Journalist Paul Martin has been beaten up, shot at, detained and imprisoned over the course of a 35-year journalistic career mainly involved in covering the Middle East and Africa.
But he has told Press Gazette that the greatest danger he faces today doesn’t come from paramilitaries with guns – but from bloggers with laptops.
Google ‘Paul Martin’ and ‘journalist’ and in the first page or two of results you will find articles on a website called Electronic Intifada describing him as a ‘fraud’ and a ‘hoaxer’.
Martin’s contention is that EI has attacked him over a series of articles in recent months because it is effectively a propaganda organisation which dislikes some of the material his reporting of the Middle East has uncovered.
As its name suggests, EI writes about the Middle East from a position which is sympathetic to the Palestinian cause.
EI describes itself as “an independent online news publication and educational resource focusing on Palestine”. It is funded by donations under the umbrella of the US-based Middle East Cultural and Charitable Society.
Martin told Press Gazette: “I don't think any decent TV organisation is going to believe this radical website especially as it also claims the BBC, the Guardian, the Associated Press, the New York Times, Reuters and a whole range of other international news providers, are displaying bias against the Palestinians.
“What I'm worried about is it restricts my ability to work safely in a region which I have been an expert on for 35 years. In that sense they make my life not only difficult but dangerous or even possibly fatal.”
Martin’s concern is that he could taken hostage by a paramilitary group and find his life endangered because of the sort of things his captors could read on Electronic Intifada – via a quick Google search to find who he is.
Martin hit the headlines in Press Gazette, and around the world, in February 2010 when he was arrested in Gaza by Hamas and held without charge for 26 days. He was seized after attending a court hearing to give evidence on behalf the young dissident about whom he was making a documentary – Mohamed Abu Muailek – who was accused by Hamas of collaborating with Israel and faced possible execution.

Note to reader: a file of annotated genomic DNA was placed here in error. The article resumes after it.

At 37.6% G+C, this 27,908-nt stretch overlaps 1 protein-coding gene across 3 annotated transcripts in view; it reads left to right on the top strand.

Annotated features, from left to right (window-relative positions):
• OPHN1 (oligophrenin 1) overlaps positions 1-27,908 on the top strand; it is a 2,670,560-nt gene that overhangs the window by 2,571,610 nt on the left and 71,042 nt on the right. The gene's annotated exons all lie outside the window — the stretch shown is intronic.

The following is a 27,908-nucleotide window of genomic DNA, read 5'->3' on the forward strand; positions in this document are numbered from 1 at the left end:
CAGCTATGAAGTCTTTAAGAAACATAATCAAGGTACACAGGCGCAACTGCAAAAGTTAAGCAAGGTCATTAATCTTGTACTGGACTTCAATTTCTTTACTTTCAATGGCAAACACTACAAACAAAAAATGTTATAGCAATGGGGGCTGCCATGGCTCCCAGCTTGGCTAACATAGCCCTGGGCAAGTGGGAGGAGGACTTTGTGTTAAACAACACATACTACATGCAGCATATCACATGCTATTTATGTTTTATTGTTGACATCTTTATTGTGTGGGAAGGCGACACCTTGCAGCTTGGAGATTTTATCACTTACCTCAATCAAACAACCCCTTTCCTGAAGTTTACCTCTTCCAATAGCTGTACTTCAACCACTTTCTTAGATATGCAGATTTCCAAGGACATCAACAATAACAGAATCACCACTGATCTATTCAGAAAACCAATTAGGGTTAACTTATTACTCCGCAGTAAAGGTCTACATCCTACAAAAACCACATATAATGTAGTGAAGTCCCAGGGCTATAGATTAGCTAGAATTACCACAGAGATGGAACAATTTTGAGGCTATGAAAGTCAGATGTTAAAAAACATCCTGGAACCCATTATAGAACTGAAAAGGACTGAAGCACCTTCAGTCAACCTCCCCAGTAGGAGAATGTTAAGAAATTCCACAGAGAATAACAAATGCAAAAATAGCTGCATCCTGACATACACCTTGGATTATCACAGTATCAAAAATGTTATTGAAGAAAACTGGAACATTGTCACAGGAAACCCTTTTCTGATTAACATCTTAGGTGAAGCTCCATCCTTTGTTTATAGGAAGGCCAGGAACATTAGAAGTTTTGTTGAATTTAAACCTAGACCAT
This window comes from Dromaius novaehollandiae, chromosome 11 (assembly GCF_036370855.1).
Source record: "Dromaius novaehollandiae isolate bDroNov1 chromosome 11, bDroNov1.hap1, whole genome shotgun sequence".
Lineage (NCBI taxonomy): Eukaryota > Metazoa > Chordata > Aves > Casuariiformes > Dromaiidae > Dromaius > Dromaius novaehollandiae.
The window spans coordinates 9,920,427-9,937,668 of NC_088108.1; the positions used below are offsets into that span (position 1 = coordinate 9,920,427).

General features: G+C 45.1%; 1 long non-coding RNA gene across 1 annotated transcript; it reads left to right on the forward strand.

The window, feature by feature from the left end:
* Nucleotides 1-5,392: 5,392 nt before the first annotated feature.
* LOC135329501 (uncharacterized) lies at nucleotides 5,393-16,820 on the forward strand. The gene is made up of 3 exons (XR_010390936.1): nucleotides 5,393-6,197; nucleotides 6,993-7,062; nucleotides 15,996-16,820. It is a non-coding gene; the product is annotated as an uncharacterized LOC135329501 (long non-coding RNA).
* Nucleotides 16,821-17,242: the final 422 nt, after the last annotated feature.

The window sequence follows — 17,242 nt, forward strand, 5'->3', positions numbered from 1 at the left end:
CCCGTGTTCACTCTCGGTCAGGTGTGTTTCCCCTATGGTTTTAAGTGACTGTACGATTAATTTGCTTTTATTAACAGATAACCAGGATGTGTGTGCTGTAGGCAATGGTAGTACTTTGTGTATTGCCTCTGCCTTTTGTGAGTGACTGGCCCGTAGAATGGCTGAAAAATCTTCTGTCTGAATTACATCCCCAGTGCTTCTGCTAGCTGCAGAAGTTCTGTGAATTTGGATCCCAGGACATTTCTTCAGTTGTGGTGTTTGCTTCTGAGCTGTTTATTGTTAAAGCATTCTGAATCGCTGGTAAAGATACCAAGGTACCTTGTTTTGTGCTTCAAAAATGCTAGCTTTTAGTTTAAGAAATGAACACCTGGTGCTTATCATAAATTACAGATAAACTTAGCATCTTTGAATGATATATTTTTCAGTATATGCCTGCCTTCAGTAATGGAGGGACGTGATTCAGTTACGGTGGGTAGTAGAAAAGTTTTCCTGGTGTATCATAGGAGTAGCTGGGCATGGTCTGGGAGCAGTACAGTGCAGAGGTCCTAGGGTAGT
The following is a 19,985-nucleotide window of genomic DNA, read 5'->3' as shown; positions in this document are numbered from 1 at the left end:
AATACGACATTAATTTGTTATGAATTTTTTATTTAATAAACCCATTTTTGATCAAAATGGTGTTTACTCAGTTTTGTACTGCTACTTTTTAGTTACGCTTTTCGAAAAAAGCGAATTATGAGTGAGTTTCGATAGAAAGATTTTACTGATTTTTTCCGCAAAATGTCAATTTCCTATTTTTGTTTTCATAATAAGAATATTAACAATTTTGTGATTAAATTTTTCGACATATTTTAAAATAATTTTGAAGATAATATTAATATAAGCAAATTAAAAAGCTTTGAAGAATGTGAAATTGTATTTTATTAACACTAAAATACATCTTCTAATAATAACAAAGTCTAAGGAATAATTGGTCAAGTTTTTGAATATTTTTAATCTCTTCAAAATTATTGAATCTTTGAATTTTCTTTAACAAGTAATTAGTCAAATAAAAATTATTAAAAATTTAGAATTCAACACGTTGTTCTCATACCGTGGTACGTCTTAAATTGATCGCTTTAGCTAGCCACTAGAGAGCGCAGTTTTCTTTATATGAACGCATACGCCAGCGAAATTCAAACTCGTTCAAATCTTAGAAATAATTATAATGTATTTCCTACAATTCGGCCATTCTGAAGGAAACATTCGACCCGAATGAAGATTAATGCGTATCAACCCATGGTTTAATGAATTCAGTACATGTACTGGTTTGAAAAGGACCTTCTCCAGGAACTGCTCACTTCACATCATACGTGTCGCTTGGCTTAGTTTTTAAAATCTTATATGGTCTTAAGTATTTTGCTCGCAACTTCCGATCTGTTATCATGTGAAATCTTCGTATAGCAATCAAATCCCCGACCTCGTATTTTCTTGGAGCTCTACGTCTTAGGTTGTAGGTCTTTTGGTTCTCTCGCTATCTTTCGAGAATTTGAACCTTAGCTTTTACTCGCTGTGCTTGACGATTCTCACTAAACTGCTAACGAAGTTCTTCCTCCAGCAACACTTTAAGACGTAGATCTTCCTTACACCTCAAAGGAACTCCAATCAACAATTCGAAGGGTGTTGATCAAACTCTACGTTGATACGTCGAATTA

Martin’s problems with EI began in July last year after freelance writer for EI, London-based Asa Winstanley, attended a London screening of Martin’s new documentary Friends Under Fire. This was his second documentary telling the story of Muhamed, a Palestinian who had renounced violence after previously being part of a paramilitary brigade which fired rockets into Israel.
In a lengthy piece published on 26 July Winstanley accused Martin of having “a history of fabrication”.
The main allegations are as follows.
That Paul Martin is not his real name, because as an anti-apartheid campaigner in South Africa in the 1970s he went under the name Paul Cainer. Martin says Paul Martin Cainer was his full name, and that in the 1970s and 1980s there was nothing unusual about South African exiles who had fought against apartheid changing their names for security reasons. He did so, legally, soon after arriving in the UK, of which he was also a citizen. On his return to South Africa in 1994 to report the end of apartheid he was given his old passport back, with his full name, and from then on used both passports.
That in 2002 he misquoted Hassan Nasrallah in a piece he wrote for the Washington Times in which Hassan Nasrallah encouraged Muslims to take suicide bombings worldwide. Martin’s piece was based on a disputed translation of a speech which he stands by. Martin notes that Hizbullah has been accused of involvement in fatal attacks abroad since then.
- That in 2002 “he posed as a native informant” in another piece for the Washington Times which apppeared under the name Sayed Anwar revealing how 13 Palestinian militants holed-up in Bethlehem’s Church of the Nativity during a 39-day stage were gangsters who subjected residents to a “two-year reign of terror”. Martin said that he used a pen-name for the piece because it was largely the work of his local fixers whose identity he needed to protect from violent revenge by the gang members.
The clear innuendo running through the piece by Winstanley was that Martin is not a bonafide journalist at all.
Martin’s efforts to get the claims retracted have only led to more stories and more allegations being levelled against him by the same freelance writing for EI.